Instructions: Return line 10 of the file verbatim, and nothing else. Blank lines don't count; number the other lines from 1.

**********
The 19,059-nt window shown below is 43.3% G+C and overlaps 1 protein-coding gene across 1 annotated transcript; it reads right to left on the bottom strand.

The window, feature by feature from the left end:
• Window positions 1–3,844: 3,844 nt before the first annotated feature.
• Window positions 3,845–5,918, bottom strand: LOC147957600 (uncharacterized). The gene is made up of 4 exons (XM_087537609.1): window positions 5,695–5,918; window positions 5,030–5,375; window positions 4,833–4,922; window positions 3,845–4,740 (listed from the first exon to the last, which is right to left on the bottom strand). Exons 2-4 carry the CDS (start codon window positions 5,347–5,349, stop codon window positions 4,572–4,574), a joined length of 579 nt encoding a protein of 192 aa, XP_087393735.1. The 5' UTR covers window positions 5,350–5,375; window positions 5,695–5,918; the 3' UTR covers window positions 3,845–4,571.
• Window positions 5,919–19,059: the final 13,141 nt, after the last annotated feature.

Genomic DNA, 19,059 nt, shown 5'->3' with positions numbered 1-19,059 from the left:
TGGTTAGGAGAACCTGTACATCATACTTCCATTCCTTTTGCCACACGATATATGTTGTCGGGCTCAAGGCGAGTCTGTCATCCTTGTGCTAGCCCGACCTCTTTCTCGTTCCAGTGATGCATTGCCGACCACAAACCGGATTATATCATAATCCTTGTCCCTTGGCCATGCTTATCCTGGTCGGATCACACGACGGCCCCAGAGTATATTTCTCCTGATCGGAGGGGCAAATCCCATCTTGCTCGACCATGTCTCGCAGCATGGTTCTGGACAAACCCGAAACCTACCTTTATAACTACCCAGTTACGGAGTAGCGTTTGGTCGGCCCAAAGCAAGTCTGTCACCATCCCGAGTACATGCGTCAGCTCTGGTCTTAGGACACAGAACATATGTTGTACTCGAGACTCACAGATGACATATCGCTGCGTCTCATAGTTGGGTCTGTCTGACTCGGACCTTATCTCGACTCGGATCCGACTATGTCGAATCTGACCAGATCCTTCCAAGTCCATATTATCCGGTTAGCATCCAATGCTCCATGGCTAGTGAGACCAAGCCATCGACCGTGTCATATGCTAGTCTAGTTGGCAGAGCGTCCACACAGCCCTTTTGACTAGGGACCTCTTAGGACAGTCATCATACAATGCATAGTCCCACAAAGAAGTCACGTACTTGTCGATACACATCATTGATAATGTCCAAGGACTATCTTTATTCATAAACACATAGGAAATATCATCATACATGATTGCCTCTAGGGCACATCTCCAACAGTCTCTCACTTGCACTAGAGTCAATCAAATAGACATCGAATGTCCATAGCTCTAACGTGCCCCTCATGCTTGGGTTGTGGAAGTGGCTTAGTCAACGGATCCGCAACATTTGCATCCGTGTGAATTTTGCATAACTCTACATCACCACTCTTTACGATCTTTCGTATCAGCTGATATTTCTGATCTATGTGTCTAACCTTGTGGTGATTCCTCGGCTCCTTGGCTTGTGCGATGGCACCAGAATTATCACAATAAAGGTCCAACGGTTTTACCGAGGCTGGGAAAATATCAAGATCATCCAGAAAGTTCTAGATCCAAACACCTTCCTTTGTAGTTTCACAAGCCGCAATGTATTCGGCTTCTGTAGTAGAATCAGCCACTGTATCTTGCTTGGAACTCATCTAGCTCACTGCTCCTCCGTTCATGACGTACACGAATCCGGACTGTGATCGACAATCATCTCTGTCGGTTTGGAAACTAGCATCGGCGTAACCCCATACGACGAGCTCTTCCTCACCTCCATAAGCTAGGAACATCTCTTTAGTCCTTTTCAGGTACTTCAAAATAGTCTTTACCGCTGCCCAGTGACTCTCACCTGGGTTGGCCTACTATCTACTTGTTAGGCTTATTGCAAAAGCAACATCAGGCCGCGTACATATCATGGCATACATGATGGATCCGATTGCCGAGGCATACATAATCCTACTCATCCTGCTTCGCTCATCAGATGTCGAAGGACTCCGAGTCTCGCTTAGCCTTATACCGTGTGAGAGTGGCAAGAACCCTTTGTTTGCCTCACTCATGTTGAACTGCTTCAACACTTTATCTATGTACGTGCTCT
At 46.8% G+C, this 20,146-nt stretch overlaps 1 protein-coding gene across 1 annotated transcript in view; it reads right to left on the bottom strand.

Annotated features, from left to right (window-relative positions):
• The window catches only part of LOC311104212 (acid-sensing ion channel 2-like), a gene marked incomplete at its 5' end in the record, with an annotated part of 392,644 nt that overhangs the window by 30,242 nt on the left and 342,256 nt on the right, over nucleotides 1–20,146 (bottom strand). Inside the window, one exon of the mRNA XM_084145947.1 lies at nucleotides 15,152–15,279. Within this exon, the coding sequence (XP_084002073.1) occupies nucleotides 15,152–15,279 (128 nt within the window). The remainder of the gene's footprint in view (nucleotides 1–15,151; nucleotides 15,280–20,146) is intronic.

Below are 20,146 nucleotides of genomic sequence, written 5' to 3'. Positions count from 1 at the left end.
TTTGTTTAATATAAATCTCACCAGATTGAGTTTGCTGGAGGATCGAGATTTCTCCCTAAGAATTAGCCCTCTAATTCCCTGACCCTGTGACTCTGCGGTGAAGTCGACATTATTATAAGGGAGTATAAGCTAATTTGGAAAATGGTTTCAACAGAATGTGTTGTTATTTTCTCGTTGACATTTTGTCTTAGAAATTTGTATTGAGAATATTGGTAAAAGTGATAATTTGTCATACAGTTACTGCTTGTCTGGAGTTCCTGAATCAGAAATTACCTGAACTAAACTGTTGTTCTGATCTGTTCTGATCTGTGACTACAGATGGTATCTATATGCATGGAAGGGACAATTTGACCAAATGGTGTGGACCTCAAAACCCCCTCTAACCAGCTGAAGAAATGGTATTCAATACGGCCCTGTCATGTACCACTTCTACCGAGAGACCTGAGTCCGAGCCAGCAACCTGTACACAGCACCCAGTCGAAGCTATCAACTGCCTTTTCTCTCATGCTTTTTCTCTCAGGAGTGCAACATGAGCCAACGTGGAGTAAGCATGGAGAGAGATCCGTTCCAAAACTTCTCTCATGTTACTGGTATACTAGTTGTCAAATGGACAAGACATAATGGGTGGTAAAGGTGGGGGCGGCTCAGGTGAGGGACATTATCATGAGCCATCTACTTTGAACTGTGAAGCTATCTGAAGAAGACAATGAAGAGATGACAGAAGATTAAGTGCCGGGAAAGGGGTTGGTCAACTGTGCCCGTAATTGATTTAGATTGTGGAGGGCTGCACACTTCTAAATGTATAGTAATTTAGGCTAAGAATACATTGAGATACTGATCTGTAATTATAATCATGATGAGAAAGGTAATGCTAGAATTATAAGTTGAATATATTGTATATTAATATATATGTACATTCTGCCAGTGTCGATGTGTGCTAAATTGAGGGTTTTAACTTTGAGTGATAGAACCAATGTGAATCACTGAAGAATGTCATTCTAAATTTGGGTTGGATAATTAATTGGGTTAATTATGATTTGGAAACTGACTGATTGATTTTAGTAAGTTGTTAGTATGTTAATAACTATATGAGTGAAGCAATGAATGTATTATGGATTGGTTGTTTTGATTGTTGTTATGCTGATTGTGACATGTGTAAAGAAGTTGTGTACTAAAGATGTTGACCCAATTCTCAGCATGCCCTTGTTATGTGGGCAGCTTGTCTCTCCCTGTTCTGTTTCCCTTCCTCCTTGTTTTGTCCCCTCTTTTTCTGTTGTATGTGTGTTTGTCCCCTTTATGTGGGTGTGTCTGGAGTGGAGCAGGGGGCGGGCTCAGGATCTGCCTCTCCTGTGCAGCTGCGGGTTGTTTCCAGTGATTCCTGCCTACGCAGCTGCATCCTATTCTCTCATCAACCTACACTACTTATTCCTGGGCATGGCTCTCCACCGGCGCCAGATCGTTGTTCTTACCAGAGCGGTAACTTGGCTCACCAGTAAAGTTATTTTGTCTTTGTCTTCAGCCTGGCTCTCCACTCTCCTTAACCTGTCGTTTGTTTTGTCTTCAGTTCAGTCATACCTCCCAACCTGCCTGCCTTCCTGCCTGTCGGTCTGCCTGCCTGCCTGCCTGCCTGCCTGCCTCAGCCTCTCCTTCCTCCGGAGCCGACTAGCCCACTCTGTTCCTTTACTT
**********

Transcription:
• The window catches only part of LOC311104212 (acid-sensing ion channel 2-like), a gene marked incomplete at its 5' end in the record, with an annotated part of 392,644 nt that overhangs the window by 30,242 nt on the left and 342,256 nt on the right, over nucleotides 1–20,146 (bottom strand). Inside the window, one exon of the mRNA XM_084145947.1 lies at nucleotides 15,152–15,279. Within this exon, the coding sequence (XP_084002073.1) occupies nucleotides 15,152–15,279 (128 nt within the window). The remainder of the gene's footprint in view (nucleotides 1–15,151; nucleotides 15,280–20,146) is intronic.